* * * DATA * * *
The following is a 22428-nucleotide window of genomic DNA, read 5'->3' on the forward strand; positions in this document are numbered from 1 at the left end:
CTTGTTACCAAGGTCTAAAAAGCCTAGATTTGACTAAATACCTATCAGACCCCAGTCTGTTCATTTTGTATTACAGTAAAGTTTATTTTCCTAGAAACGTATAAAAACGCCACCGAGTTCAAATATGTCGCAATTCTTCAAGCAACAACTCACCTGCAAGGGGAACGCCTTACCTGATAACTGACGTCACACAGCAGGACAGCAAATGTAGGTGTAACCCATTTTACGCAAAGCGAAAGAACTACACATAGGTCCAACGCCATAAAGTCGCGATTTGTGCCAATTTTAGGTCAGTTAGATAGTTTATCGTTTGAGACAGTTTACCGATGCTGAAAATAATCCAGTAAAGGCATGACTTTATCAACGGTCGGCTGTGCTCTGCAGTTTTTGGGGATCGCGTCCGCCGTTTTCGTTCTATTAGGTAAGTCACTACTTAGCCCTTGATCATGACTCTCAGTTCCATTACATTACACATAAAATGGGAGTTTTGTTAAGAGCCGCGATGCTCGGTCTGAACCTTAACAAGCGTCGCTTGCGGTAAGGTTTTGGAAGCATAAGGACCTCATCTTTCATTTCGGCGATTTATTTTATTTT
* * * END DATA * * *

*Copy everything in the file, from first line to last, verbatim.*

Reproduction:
The following is a 22428-nucleotide window of genomic DNA, read 5'->3' on the forward strand; positions in this document are numbered from 1 at the left end:
CTTGTTACCAAGGTCTAAAAAGCCTAGATTTGACTAAATACCTATCAGACCCCAGTCTGTTCATTTTGTATTACAGTAAAGTTTATTTTCCTAGAAACGTATAAAAACGCCACCGAGTTCAAATATGTCGCAATTCTTCAAGCAACAACTCACCTGCAAGGGGAACGCCTTACCTGATAACTGACGTCACACAGCAGGACAGCAAATGTAGGTGTAACCCATTTTACGCAAAGCGAAAGAACTACACATAGGTCCAACGCCATAAAGTCGCGATTTGTGCCAATTTTAGGTCAGTTAGATAGTTTATCGTTTGAGACAGTTTACCGATGCTGAAAATAATCCAGTAAAGGCATGACTTTATCAACGGTCGGCTGTGCTCTGCAGTTTTTGGGGATCGCGTCCGCCGTTTTCGTTCTATTAGGTAAGTCACTACTTAGCCCTTGATCATGACTCTCAGTTCCATTACATTACACATAAAATGGGAGTTTTGTTAAGAGCCGCGATGCTCGGTCTGAACCTTAACAAGCGTCGCTTGCGGTAAGGTTTTGGAAGCATAAGGACCTCATCTTTCATTTCGGCGATTTATTTTATTTT